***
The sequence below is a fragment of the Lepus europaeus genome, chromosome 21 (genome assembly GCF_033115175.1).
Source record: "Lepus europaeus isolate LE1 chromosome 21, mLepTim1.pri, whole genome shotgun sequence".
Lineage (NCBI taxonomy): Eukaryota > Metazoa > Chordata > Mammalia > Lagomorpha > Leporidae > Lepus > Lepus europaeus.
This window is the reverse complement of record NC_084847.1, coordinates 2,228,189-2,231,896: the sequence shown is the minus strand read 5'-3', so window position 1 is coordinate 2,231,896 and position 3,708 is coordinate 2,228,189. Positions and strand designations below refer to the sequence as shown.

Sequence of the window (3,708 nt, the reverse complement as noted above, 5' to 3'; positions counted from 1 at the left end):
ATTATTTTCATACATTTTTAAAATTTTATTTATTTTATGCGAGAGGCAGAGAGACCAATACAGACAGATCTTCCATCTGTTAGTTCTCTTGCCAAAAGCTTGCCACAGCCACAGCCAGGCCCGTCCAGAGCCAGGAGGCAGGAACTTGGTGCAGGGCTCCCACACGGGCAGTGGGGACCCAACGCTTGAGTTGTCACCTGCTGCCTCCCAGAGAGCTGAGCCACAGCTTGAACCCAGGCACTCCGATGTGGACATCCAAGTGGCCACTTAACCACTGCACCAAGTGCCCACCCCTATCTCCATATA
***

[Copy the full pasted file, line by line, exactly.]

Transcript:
The sequence below is a fragment of the Lepus europaeus genome, chromosome 21 (genome assembly GCF_033115175.1).
Source record: "Lepus europaeus isolate LE1 chromosome 21, mLepTim1.pri, whole genome shotgun sequence".
Lineage (NCBI taxonomy): Eukaryota > Metazoa > Chordata > Mammalia > Lagomorpha > Leporidae > Lepus > Lepus europaeus.
This window is the reverse complement of record NC_084847.1, coordinates 2,228,189-2,231,896: the sequence shown is the minus strand read 5'-3', so window position 1 is coordinate 2,231,896 and position 3,708 is coordinate 2,228,189. Positions and strand designations below refer to the sequence as shown.

Sequence of the window (3,708 nt, the reverse complement as noted above, 5' to 3'; positions counted from 1 at the left end):
ATTATTTTCATACATTTTTAAAATTTTATTTATTTTATGCGAGAGGCAGAGAGACCAATACAGACAGATCTTCCATCTGTTAGTTCTCTTGCCAAAAGCTTGCCACAGCCACAGCCAGGCCCGTCCAGAGCCAGGAGGCAGGAACTTGGTGCAGGGCTCCCACACGGGCAGTGGGGACCCAACGCTTGAGTTGTCACCTGCTGCCTCCCAGAGAGCTGAGCCACAGCTTGAACCCAGGCACTCCGATGTGGACATCCAAGTGGCCACTTAACCACTGCACCAAGTGCCCACCCCTATCTCCATATA